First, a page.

Wolf News


In the News: Game Commission approves wolf plan releases

The New Mexico Game Commission approved the U.S. Fish and Wildlife Service’s final Mexican wolf recovery plan during a meeting Wednesday morning in Albuquerque, a move that some hope signals the start of a better relationship between the two groups.

“These are encouraging developments because it shows the state is finally supporting the recovery of Mexican gray wolves,” said Bryan Bird, director of the Southwest Program for Defenders of Wildlife.

Last year, the state’s Department of Game and Fish, which is overseen by the commission, sued Fish and Wildlife to block the planned release of wolves in the state.

That litigation is pending.

Defenders of Wildlife and others had previously sued Fish and Wildlife to create a new recovery plan, because it had not been updated since 1982.

The final plan was issued at the end of November.

The commission voted in August to support a draft of the plan.

“The New Mexico Department of Game and Fish is satisfied with the Mexican wolf recovery plan which includes measurable recovery criteria, biological and legal considerations,” the Department of Game and Fish said in a statement. “Key to our support is that consideration of the historical range of the Mexican wolf are taken into account, recognizing that approximately 90 percent of the subspecies’ historical habitat exists in Mexico.”

On Wednesday, the commission also approved Fish and Wildlife permits to allow the cross-fostering of up to 12 pups in New Mexico in 2018 and for some pups to be moved into captivity in New Mexico from Arizona.

Cross-fostering involves placing very young pups born in captivity into wild litters.

Sherry Barrett, Mexican wolf recovery coordinator with Fish and Wildlife, said litters shouldn’t be made up of more than eight pups.

So in the event the pups being introduced to a litter bring that number above eight, pups already in the den would need to be removed and taken to New Mexico, she said.

The commission also approved Fish and Wildlife’s request to move a female wolf currently in Arizona to New Mexico to be artificially inseminated.

The female is paired with her biological brother, and Fish and Wildlife are hoping to prevent the two from breeding.

The wolf’s lack of genetic diversity is one of the largest challenges in the subspecies’ recovery.

“This definitely will assist us in moving cooperatively forward with the state of New Mexico,” Barrett said.

On Wednesday, the commission also approved Fish and Wildlife permits to allow the cross-fostering of up to 12 pups in New Mexico in 2018 and for some pups to be moved into captivity in New Mexico from Arizona.

This article was published in the Albuquerque Journal.

While this is promising news in that it shows that the New Mexico Game Commission appears to have changed its’ position of not allowing wolf releases into New Mexico, we are still concerned that there are no releases of adults or families planned for 2018.  Mexican wolf recovery can not be accomplished  through cross-fostering alone.

Show your support for Mexican wolves with a Letter to the Editor today!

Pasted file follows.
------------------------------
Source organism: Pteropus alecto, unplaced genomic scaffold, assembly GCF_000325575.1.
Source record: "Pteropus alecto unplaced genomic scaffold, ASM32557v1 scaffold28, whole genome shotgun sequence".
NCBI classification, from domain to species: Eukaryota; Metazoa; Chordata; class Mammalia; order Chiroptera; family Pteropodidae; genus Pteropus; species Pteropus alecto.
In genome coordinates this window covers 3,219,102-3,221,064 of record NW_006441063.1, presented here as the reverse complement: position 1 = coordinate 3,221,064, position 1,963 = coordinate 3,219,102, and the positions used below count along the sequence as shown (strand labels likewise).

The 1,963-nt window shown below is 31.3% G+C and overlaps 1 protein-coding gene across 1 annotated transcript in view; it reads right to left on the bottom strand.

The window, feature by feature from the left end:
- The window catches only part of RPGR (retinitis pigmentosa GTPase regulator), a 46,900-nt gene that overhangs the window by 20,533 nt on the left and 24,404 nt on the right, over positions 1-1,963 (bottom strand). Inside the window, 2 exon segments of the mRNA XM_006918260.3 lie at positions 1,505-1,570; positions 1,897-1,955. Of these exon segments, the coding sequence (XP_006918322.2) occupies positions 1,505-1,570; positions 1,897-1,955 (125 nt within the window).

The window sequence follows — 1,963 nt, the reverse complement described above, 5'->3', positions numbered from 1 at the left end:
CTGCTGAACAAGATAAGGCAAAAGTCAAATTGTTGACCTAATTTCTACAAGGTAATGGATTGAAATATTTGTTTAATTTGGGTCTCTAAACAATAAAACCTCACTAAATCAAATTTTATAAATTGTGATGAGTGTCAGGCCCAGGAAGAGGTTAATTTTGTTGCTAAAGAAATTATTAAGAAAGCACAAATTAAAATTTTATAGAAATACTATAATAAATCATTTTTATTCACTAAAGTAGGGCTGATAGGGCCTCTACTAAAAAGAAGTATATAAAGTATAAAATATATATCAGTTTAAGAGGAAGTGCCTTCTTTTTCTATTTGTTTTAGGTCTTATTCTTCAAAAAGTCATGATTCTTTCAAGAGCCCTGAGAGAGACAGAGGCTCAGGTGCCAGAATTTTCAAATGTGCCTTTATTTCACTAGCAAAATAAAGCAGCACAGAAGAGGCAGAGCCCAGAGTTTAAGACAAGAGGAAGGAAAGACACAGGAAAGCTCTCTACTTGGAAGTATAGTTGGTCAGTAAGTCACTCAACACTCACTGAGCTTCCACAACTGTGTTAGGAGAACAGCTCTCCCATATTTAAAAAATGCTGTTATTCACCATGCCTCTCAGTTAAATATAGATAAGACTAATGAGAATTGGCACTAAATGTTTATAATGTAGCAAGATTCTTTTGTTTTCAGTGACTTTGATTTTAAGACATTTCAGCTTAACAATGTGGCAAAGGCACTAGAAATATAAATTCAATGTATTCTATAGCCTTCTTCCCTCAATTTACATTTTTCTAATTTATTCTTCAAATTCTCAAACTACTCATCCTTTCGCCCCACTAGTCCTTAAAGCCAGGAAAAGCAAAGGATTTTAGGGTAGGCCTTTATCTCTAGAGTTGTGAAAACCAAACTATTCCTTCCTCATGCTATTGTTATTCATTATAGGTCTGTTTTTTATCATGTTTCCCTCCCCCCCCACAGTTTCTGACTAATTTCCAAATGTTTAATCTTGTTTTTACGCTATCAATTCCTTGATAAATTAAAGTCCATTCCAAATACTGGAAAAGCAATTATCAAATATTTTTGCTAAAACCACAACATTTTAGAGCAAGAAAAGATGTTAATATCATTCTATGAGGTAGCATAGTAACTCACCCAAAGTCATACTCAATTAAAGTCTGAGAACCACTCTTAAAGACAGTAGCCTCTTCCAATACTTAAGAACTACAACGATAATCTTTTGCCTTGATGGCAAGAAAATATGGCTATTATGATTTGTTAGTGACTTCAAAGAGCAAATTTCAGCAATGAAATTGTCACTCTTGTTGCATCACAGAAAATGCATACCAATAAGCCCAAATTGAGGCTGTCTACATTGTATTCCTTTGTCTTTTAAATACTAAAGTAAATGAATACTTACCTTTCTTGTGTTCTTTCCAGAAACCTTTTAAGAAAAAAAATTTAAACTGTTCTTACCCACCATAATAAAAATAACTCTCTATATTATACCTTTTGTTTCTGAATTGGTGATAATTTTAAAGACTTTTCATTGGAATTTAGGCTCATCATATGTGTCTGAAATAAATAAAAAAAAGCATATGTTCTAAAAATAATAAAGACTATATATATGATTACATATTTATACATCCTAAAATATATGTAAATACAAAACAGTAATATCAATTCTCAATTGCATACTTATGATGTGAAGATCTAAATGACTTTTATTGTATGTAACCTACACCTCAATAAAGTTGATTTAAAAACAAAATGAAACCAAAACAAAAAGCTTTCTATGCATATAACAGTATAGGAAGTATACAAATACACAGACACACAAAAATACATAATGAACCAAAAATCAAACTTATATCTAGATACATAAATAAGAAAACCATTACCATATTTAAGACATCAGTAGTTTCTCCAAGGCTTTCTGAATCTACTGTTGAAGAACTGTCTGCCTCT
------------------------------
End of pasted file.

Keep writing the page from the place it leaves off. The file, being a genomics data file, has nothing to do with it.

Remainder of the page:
The letters to the editor page is one of the most widely read, influential parts of the newspaper. One letter from you can reach thousands of people and will also likely be read by decision-makers.  Tips for writing your letter are below, but please write in your own words, from your own experience.  Don’t try to include all the talking points in your letter.
Letter Writing Tips & Talking Points
  • The U.S. Fish and Wildlife Service should include family groups in their release plan. Recovery won’t succeed unless they use all tools available to them, including the proven method of releasing family groups that include adult wolves.
  • Cross fostering is one tool for improving the wild population’s genetic health, but it’s not enough.  Many more wolves should be released this year from the hundreds in captive breeding programs.  Rather than relying solely on cross-fostering, the Service should also release adults and families of wolves from captivity.
  • Cross fostered pups will not contribute genetically to the wild population until they reach breeding age (2 years).  The release of adults from the captive breeding program would result in a faster infusion of new genetics into the wild population.
  • The wild population of Mexican wolves is at tremendous risk due to its small size and genetics.  There are hundreds of wolves in the captive breeding program whose genes are not represented in the wild population.
  • If captive pups were to be released with their parents, that would immediately put more genetically diverse, breeding wolves into the wild, instead of having to wait for the pups to reach breeding age and mate, which would take two or more years.
Make sure you:

“¢ Thank the paper for publishing the article

“¢ Submit your letter as soon as possible. The chance of your letter being published declines after a day or two since the article was published

“¢ Do not repeat any negative messages from the article, such as “so and so said that wolves kill too many cows, but”¦”  Remember that those reading your letter will not be looking at the article it responds to, so this is an opportunity to get out positive messages about wolf recovery rather than to argue with the original article

“¢ Keep your letter brief, under 250 words

“¢ Include something about who you are and why you care: E.g. “I am a mother, outdoors person, teacher, business owner, scientific, religious, etc.”

“¢ Provide your name, address, phone number, and address.  The paper won’t publish these, but they want to know you are who you say you are.

Submit your letter to the editor of the Albuquerque Journal.

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